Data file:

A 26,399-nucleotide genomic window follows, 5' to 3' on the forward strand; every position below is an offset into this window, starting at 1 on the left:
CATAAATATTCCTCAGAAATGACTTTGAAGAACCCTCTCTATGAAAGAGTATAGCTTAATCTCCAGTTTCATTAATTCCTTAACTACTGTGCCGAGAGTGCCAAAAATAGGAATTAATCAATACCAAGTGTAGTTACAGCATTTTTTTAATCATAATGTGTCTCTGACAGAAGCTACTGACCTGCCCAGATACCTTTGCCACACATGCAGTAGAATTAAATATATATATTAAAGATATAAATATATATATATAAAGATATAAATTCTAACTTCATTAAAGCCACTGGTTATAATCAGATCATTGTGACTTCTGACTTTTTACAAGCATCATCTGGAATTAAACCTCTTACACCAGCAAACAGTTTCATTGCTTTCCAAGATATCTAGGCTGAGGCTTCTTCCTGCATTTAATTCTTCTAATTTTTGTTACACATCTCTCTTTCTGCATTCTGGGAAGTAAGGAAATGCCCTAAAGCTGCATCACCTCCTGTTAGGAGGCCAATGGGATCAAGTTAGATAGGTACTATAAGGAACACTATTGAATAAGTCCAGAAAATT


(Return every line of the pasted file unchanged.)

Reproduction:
A 26,399-nucleotide genomic window follows, 5' to 3' on the forward strand; every position below is an offset into this window, starting at 1 on the left:
CATAAATATTCCTCAGAAATGACTTTGAAGAACCCTCTCTATGAAAGAGTATAGCTTAATCTCCAGTTTCATTAATTCCTTAACTACTGTGCCGAGAGTGCCAAAAATAGGAATTAATCAATACCAAGTGTAGTTACAGCATTTTTTTAATCATAATGTGTCTCTGACAGAAGCTACTGACCTGCCCAGATACCTTTGCCACACATGCAGTAGAATTAAATATATATATTAAAGATATAAATATATATATATAAAGATATAAATTCTAACTTCATTAAAGCCACTGGTTATAATCAGATCATTGTGACTTCTGACTTTTTACAAGCATCATCTGGAATTAAACCTCTTACACCAGCAAACAGTTTCATTGCTTTCCAAGATATCTAGGCTGAGGCTTCTTCCTGCATTTAATTCTTCTAATTTTTGTTACACATCTCTCTTTCTGCATTCTGGGAAGTAAGGAAATGCCCTAAAGCTGCATCACCTCCTGTTAGGAGGCCAATGGGATCAAGTTAGATAGGTACTATAAGGAACACTATTGAATAAGTCCAGAAAATT